The annals of conspiracy theory are predominantly populated with the unprovable. Some theories simply aren’t valid, and can never be substantiated. Some are so well hidden within government that the truth may not come to light for centuries. Some, such as Bohemian Grove, are so poorly hidden that the only reason they haven’t been publicly broken open is a general lack of public knowledge. But one conspiracy, Masonic in origin, was catapulted into the sunshine one day in March of 1981 when the Italian police searched the home of Worshipful Master Licio Gelli and found a list containing the names of some of Italy’s most prominent officials, including that of Silvio Berlusconi, a man who would become Premier of Italy and a personal friend of George W. Bush.
Most people like to live in the sunlight. The warm, refreshing breezes of a late spring day are irresistible to the majority of us. We spend our vacations on the beach, and we live in houses with windows optimized to let the sunlight in. Some of us try to live even closer to the sun by taking up residence in high-rise apartment buildings that mimic Icarus in steel. Of course, there are always exceptions to every rule. Beyond the night culture that lives their daytime in the middle of the night, some people simply aren’t happy unless they spend at least part of their lives underground.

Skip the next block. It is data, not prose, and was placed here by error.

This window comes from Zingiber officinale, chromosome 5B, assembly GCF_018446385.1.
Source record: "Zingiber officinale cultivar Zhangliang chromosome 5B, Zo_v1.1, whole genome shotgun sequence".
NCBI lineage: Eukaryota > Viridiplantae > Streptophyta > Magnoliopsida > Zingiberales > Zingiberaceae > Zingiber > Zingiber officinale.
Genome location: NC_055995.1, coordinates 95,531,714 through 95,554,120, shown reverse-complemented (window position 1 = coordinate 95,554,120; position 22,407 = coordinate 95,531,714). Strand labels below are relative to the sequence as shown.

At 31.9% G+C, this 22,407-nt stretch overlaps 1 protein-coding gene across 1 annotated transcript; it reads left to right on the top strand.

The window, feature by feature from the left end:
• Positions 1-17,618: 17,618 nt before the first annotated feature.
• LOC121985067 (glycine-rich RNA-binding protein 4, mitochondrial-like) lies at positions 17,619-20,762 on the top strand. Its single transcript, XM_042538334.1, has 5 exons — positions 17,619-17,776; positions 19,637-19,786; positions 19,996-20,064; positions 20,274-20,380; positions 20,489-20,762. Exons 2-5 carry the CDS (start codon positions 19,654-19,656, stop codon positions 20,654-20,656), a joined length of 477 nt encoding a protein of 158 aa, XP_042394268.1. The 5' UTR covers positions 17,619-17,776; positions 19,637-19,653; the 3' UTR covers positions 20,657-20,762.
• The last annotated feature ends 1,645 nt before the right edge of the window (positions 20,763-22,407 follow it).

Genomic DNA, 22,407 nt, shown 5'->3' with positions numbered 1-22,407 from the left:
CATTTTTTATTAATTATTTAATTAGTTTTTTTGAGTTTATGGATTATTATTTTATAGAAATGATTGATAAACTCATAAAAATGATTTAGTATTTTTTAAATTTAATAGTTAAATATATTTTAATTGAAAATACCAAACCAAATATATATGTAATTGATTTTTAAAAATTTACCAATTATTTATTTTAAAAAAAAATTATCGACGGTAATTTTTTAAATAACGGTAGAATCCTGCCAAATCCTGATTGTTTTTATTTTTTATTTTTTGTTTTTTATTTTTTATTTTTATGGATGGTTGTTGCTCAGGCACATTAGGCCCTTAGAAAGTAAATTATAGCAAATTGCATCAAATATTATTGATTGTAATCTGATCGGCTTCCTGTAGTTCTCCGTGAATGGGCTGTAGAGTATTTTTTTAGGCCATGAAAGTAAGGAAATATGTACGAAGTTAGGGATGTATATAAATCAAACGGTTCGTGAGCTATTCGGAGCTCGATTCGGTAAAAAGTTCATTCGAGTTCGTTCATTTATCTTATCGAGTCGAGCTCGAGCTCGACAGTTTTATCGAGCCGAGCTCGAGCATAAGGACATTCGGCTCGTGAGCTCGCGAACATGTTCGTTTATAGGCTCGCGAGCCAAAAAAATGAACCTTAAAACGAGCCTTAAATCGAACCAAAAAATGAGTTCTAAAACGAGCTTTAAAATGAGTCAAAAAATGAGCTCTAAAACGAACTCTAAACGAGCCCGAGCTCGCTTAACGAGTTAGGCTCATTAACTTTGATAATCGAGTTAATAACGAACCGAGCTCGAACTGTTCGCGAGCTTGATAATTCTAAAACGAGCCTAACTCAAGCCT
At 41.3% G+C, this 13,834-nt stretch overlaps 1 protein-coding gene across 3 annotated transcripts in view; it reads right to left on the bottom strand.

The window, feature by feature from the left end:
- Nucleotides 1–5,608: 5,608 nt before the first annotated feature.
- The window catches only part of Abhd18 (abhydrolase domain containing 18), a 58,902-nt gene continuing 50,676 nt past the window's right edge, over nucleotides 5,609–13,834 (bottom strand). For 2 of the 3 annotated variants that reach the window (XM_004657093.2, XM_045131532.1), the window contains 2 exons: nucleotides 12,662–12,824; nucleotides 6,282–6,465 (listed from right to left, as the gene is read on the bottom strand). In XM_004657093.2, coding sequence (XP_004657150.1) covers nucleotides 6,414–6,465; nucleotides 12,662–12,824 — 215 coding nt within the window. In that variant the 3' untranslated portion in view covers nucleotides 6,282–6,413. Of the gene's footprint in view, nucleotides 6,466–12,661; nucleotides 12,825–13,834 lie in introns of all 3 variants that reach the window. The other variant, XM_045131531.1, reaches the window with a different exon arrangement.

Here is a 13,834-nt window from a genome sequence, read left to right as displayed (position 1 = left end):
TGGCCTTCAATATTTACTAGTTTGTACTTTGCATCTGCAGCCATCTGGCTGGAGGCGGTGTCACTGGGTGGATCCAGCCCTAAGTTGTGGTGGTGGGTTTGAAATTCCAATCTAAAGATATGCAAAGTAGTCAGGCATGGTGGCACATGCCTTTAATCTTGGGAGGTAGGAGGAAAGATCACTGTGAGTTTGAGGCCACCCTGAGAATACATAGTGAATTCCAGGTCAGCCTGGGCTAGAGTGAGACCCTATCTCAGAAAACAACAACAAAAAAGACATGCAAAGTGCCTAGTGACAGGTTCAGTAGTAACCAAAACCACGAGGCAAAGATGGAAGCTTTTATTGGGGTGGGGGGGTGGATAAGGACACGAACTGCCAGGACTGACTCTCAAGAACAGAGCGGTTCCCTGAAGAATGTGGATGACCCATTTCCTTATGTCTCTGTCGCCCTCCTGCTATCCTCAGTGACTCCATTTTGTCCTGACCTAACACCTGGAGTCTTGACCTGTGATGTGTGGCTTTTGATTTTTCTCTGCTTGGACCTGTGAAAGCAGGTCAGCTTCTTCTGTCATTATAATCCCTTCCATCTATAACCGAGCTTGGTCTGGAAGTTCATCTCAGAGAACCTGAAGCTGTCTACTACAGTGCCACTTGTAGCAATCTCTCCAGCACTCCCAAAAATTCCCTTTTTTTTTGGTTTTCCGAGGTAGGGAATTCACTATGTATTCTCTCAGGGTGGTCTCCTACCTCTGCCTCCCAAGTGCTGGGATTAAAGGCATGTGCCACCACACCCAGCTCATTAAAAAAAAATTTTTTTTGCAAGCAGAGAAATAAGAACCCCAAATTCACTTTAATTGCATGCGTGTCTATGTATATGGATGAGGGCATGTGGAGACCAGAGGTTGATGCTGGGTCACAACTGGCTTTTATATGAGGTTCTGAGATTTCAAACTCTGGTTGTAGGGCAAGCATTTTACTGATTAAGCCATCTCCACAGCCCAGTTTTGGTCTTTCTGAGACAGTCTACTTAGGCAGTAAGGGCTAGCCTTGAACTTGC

The ability to predict the outcome of an event through a vision or dream, otherwise known as a premonition, is among the most ancient and widespread of human activities. It crosses so many different cultures involving so many different time periods that it might even be be considered synonymous with the word human. From tribal shamanistic predictions of the success of a hunt, to a person foreseeing a plane crash, premonitions are seen in all levels of society and still happen abundantly in the modern world. They have even served to shape western civilization, and the ranks of the prophetic include everyone from emperors and popes to the common man.